Ousted Myanmar Leader Aung San Suu Kyi Sentenced to 2 Years in Prison by Junta Court

By Todd Crawford | December 6, 2021
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Aung-San-Suu-Kyi-sentenced-to-two-years-in-prison-Getty-Images-1315773496
TOKYO, JAPAN - MAY 02: Protesters against Myanmar's military coup march through Ginza area on May 02, 2021 in Tokyo, Japan. Myanmar has now entered its fourth month under a military coup that ousted the elected government led by Aung San Suu Kyi. The overthrow triggered a large uprising by democracy protesters which was met with brutal force by the authorities. (Image: Yuichi Yamazaki/Getty Images)

Ousted Myanmar leader, Aung San Suu Kyi also called Daw Aung San Suu Kyi, has been found guilty of inciting dissent and breaking COVID-19 rules and was subsequently sentenced to four years in prison by the countries junta led courts before chief Min Aung Hlaing halved her sentence to two years. 

Suu Kyi, 76, was Myanmar’s state counsellor and de facto leader prior to being ousted and detained by the Myanmar military some 10 months ago. In total, the embattled leader faces a dozen charges that have a combined maximum sentence of more than 100 years. 

It is unclear whether or not Ms Suu Kyi will be placed in prison. Currently, she is being held at an undisclosed location.

On Monday, co-defendant. Win Myint, the former president and Ms Suu Kyi’s National League for Democracy (NLD) party ally, was jailed for four years under the same charges.

MIchelle Bachelet, a UN Human Rights chief called the trial a “sham” and said it would only “deepen rejection of the coup,” while UK Foreign Secretary Liz Truss called on Myanmar to release all political prisoners and allow a return to democracy,  the BBC reported. 

“The arbitrary detention of elected politicians only risks further unrest,” Truss said.

The charges

The 76-year-old is facing numerous charges including several counts of corruption and violating the official secrets act.

In a bizarre turn of events Ms Suu Kyi was convicted of violating COVID-19 restrictions while campaigning during last year’s election; she reportedly had waved to supporters from a vehicle while wearing a mask and face shield. 

She was also found guilty of inciting unrest for calling for public opposition to the coup after she had already been taken into custody.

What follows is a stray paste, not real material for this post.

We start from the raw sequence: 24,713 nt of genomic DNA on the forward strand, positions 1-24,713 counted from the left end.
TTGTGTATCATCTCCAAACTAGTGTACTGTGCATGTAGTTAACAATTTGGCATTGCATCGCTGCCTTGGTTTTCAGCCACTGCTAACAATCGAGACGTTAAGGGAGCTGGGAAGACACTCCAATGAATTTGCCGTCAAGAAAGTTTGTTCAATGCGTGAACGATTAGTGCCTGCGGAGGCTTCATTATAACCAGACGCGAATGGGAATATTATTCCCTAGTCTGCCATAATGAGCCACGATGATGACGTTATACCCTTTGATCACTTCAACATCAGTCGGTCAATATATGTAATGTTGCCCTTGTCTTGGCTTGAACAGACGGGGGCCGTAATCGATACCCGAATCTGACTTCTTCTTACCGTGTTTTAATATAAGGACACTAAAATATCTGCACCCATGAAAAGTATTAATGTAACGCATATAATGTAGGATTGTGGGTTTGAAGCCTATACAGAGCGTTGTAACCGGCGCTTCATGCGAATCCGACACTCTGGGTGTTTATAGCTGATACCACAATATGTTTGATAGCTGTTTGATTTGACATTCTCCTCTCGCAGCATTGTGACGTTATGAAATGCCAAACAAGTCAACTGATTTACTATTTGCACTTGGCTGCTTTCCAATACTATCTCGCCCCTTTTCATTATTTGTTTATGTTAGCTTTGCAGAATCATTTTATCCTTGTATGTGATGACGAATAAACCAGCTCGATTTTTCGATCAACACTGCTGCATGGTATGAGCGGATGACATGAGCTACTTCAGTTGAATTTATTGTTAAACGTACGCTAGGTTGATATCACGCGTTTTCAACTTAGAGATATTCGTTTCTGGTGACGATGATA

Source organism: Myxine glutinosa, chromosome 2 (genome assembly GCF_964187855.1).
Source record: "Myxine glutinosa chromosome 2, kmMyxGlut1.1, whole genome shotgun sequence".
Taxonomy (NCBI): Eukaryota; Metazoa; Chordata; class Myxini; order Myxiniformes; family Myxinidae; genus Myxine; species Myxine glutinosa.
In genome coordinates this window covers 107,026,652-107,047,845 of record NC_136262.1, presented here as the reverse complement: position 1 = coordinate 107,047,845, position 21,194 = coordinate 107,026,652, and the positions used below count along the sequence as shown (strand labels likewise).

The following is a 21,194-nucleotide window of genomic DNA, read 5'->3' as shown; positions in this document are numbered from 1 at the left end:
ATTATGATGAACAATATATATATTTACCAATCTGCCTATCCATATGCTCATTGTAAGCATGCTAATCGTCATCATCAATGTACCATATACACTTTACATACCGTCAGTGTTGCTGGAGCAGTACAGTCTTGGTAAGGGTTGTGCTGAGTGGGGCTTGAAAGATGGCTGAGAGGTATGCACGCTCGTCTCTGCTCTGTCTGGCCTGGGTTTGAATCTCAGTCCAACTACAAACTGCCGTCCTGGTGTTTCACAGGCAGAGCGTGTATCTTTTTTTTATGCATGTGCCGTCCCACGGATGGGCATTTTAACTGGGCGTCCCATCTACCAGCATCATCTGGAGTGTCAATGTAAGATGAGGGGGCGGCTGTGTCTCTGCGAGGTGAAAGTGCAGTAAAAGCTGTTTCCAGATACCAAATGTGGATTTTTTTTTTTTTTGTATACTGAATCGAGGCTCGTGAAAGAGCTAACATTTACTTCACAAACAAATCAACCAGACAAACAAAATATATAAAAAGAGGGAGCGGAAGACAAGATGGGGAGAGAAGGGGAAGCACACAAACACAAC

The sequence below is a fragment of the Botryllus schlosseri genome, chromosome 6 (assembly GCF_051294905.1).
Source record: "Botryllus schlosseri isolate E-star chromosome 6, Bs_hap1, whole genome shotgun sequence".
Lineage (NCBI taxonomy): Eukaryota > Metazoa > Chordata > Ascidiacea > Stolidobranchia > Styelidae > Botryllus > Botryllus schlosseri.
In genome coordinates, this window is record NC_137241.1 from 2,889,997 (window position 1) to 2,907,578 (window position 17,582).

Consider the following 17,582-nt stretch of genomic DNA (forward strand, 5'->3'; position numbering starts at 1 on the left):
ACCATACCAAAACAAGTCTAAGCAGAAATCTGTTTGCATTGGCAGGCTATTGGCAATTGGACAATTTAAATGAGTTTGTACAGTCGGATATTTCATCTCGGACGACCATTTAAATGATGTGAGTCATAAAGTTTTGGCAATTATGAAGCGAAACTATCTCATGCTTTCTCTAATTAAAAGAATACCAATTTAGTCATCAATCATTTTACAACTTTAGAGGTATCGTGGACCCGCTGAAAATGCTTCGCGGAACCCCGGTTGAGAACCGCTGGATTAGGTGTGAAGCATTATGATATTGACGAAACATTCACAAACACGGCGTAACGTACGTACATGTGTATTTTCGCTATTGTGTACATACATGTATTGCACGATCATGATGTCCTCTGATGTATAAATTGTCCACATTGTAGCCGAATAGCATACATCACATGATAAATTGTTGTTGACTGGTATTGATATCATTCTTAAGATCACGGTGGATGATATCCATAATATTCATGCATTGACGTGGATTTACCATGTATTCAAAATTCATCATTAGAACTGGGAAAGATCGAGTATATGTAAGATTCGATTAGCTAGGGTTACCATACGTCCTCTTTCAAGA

The BBC is reporting that Ms Suu Kyi’s lawyers have been served a gag order forbidding them from releasing information concerning the trial proceedings. Ms Suu Kyi’s lawyers are the sole source of information on the legal proceedings. 

A spokesperson for the recently formed National Unity Government,  a group of pro-democracy figures and opponents to the coup, indicated that Ms Suu Kyi was “struggling” with her incarceration. 

“She is not OK… military generals are preparing for 104 years of sentences for her in prison. They want her to die in prison,” the spokesperson said according to the BBC. 

Aung San Suu Kyi a controversial figure

Ms Suu Kyi had once spent nearly 15 years in prison between 1989 and 2010 at the hands of the Myanmar military. She was awarded the Nobel Peace Prize in 1991 for her work to bring democracy to Myanmar. 

The National League for Democracy (NLD), her party, won a decisive victory in 2015 however she was prevented from becoming president due to rules excluding those with foreign national children from holding office. She was widely regarded as the de facto ruler.

In 2017, Ms Suu Kyi’s reputation was severely tarnished when the way she handled the Rohingya crisis came under scrutiny with many levying charges of genocide against her and her government. 

The way she handled the Rohingya crisis prompted Amnesty International to revoke her Ambassador of Conscience award, an honor she received in 2009 while she was living under house arrest. 

In December, 2009, Aung San Suu Kyi appeared before the international Court of Justice at The Hague where she defened the Burmese military against allegations of genocide against the Rohingya mulsim population. In a speech that was over 3,000 words, Ms Suu Kyi did not use the term “Rohingya” once while claiming that the allegations of genocide were “incomplete and misleading,” and blamed the situation on the Burmese military’s response to attacks by the Arakan Rohingya Salvation Army. 

She also claimed that the Burmese government had opened investigations into the matter and had encouraged Rohingya to return to Myanmar (Burma) after being displaced; however, experts largely criticized the comments stating that the investigations were “insincere” with the military declaring itself innocent while preventing United Nations investigators from visiting.